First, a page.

Like when making child custody decisions, the judge will take many factors into consideration. All of the factors are guided by what is in the best interests of the child. However, if your ex wants to move for a better-paying job that would allow them to better care for the child, the judge may consider the move in the best interests of the child.

What are the defenses to a petition for the return of my child?

There are a few defenses to a claim of wrongful removal or retention under the Hague Convention, which include:

Defense 1: That the petitioner (parent seeking the return of the child) was not “actually exercising custody rights at the time of the removal or retention” under Article 13.

Defense 2: That the petitioner “had consented to or acquiesced in the removal or retention” under Article 13.

Defense 3: That more than one year passed from the time of the wrongful removal or retention until the date the petitioner commenced a judicial or administrative proceeding for the return of the child, under Article 12.

Defense 4: That the child is old enough and has a sufficient degree of maturity to knowingly object to being returned to the petitioner and that it is appropriate to heed that objection, under Article 13.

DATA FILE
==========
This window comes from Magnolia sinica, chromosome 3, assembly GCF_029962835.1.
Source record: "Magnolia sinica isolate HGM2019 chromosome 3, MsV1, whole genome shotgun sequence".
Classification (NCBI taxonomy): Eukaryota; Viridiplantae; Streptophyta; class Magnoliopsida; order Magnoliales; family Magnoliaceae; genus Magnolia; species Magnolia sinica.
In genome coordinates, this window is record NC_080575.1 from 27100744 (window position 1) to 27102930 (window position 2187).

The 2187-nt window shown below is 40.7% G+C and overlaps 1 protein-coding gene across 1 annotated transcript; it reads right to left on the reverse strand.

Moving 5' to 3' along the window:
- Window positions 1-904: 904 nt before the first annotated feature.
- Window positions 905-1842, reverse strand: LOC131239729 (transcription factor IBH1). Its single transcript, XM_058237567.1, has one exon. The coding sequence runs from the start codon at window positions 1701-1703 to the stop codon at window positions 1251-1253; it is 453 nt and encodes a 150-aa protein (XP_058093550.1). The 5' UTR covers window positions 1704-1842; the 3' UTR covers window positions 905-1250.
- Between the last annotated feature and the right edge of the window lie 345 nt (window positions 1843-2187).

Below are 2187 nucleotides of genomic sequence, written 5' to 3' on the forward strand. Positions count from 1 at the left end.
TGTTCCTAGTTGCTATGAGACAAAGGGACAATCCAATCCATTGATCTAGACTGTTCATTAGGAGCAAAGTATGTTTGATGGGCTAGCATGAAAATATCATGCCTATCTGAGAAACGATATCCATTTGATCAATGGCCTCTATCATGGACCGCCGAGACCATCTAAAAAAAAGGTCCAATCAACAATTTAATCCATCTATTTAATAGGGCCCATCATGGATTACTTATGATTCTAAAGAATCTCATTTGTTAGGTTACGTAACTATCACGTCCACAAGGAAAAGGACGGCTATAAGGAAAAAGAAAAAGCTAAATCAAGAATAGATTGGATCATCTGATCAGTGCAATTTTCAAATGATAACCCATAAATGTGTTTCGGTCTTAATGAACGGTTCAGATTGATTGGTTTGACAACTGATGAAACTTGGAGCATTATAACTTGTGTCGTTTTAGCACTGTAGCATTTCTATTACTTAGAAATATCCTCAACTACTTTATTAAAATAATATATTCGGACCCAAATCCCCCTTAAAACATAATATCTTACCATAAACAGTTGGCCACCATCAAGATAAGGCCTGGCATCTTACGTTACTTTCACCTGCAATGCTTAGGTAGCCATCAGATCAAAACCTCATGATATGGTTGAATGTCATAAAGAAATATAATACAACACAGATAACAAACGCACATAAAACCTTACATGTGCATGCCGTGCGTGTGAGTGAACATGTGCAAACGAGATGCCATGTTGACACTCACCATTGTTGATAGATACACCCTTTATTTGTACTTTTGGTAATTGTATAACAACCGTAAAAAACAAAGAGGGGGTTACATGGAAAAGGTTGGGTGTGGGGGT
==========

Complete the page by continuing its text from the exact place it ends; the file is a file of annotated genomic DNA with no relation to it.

Defense 5: That “there is grave risk that the child’s return would expose the child to physical or psychological harm or otherwise place the child in an intolerable situation,” under Article 13(b), and

Defense 6: That return of the child would subject the child to violation of basic human rights and fundamental freedoms, under Article 20.

If your child has been wrongfully removed to a country overseas, you should immediately contact your local family law attorney that is experienced in international custody disputes for help.

How do I initiate the process of International Parental Child Abduction?

Deciding whether to file a Hague application is an important decision and must be considered based on each case’s specific circumstances. Perhaps after separating from their partner, a parent wants to take their child and move to another country. Maybe a parent moved internationally in violation of a custody agreement.

Filing a case under the Convention does not guarantee that your child will be returned. To obtain the return of your child, through a Hague proceeding, you must first be able to demonstrate:

  • That your child was habitually resident in one Convention country, and was wrongfully removed to or retained in another Convention country;